The report has prodded some short-term movement on immigration and softened the rhetoric on gay rights, but it's questionable as to whether it will promote fundamental changes in these areas. In the near term, he coercive and well-funded approach of exclusion from voting is more efficient and doesn't threaten their status quo. If the Party can keep being successful with this, change won't be forthcoming.

  • Rabbler on March 21, 2013 12:37 PM:

    When a bus load of moderates goes over a cliff, does it matter what party they were in?

  • smartalek on March 21, 2013 3:22 PM:

    All this is all very well and good.
    But what does it say about our polity, our country, and our future (or lack thereof) that these psychotics, sociopaths, imbeciles, and utter losers are...
    (1): apparently in charge of our federal government
    and
    (B): likely to win the next Congressional election?

  • Ted Frier on March 22, 2013 6:50 AM:

    I went to work for the Republican Party in Massachusetts back in the late 1980s because I did not think it was healthy that Democrats controlled 85% of all offices and that the state might benefit from a more robust two-party politics. In other words, I conceived of sound policy emerging out of a "process" in which "truth" was not fixed but discovered by all parties working together. This is what makes a moderate, in either party, a moderate. Moderation is not a half-way point between extremes on particular issues. It is a preference for "governing" as a learned activity over the mindless application of one-size-fits-all "conservative principles" to every situation. "How" a party thinks is often more important than "what" it thinks," and the GOP has become a "fundamentalist" party that does not permit the sorts of ambiguity in its thinking that distinguishes "moderation" and governing itself.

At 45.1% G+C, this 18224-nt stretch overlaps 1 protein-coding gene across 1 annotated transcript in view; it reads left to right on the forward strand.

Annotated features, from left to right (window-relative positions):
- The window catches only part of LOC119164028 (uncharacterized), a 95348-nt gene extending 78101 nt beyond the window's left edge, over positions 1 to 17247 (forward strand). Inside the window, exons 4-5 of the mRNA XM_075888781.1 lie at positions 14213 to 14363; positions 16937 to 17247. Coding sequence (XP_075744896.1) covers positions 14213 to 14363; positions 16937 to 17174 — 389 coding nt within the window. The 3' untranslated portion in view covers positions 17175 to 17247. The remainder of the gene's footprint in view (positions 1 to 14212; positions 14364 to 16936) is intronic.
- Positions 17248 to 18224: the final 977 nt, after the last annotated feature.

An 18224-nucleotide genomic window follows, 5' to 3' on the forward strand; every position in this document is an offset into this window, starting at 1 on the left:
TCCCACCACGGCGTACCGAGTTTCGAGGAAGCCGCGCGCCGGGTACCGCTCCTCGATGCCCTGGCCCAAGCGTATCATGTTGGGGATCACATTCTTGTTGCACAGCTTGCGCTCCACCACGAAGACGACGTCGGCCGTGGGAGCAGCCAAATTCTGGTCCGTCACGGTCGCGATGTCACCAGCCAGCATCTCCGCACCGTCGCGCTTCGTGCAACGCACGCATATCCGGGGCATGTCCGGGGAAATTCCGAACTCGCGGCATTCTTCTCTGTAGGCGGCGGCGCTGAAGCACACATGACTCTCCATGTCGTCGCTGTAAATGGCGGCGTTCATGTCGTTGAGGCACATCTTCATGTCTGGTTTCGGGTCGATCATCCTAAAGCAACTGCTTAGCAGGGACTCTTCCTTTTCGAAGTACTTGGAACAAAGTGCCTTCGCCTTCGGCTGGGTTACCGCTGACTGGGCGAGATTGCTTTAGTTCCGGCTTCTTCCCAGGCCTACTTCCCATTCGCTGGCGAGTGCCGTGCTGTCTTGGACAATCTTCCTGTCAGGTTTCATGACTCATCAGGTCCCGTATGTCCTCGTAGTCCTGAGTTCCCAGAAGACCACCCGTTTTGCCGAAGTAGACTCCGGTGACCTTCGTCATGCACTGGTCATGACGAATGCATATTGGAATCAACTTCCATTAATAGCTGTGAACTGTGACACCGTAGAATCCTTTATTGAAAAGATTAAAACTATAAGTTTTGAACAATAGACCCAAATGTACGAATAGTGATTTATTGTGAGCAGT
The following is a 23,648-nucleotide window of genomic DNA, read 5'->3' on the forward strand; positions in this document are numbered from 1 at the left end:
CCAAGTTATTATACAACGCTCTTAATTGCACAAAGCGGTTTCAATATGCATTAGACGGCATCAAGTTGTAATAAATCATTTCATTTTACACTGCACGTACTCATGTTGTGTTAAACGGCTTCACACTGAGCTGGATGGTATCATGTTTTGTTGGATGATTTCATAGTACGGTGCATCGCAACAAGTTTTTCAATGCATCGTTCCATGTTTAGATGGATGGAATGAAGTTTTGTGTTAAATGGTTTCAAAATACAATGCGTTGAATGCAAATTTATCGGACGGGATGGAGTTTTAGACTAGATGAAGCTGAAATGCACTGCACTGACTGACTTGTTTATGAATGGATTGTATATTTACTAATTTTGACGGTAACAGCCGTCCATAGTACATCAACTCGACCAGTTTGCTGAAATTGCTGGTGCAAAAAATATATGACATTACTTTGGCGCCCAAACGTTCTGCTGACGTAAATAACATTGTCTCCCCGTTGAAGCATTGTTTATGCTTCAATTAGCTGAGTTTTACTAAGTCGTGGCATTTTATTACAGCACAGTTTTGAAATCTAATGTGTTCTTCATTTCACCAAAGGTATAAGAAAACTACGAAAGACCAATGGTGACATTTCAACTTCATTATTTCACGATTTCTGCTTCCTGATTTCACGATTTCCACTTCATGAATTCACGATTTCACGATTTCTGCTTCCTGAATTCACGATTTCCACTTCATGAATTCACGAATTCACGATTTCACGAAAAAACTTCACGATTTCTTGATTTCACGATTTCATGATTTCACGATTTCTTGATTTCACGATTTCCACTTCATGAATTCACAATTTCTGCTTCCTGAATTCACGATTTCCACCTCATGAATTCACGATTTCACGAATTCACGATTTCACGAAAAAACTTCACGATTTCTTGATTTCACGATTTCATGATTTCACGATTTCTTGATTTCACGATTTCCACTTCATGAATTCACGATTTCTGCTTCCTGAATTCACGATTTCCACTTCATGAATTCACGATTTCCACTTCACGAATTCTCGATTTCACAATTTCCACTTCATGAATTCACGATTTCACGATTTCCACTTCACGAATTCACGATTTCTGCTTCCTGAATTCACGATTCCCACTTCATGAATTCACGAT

• bluestatedon on March 22, 2013 9:48 AM:

    Frum and all the other conservative "thinkers" are studiously avoiding the biggest elephant in the Republican room, and this elephant has shoved the GOP as a whole into a constantly shrinking corner of the room. This elephant has a huge cross branded onto its flank and is carrying a Bible in its trunk.

    Today's Republican Party has become a theocratic party dominated and controlled at the local, state, and national levels by Christianists who believe that the Bible is all you need to direct the affairs of an extremely complex and diverse nation in the 21st century, and should take precedence over the Constitution. It is dominated and controlled by men and women who believe that Adam and Eve had vegetarian dinosaurs for neighbors in the Garden of Eden 5,000 years ago, and that the science of embryology is from the "pit of Hell." It is directed by people who base their fervent opposition to equal rights for people of all sexual identity on the Bible. It is run by people who believe that protecting the environment and all the creatures in it runs counter to the Biblical view that God gave Man dominion over the earth. It is dominated by people who want to destroy the institution of public education because they want all children to attend explicity Christianist private schools.

    It is a political party in which no candidate who openly supports the separation of church and state has no chance whatsoever to get the Republican nomination for statewide or Congressional office. To repeat, the Republican Party is a theocratic party, and in the 21st century this requires such a party to be openly hostile to science and education. In this sense, it has more in common with the Catholic Church of the Counter-Reformation and the Inquisition.

  • adam hickey on April 10, 2013 2:51 PM:

    nt to work for the Republican Party in Massachusetts back in the late 1980s because I did not think it was healthy that Democrats controlled 85% of all offices and that the state might benefit from a more robust two-party politics. In other words, I conceived of sound policy emerging out of a "process" in which "truth" was not fixed but discovered by all parties working together. This is what makes a moderate, in either party, a moderate. Moderation is not a half-way point between extremes on particular issues. It is a preference for "governing" as a learned activity over the mindless application of one-size-fits-all "conservative principles" to every situation. "How" a party thinks is often more important than "what" it thinks," and the GOP has become a "fundamentalist" party that does not permit the sorts of ambiguity in its thinking that distinguishes "moderation" and governing itself.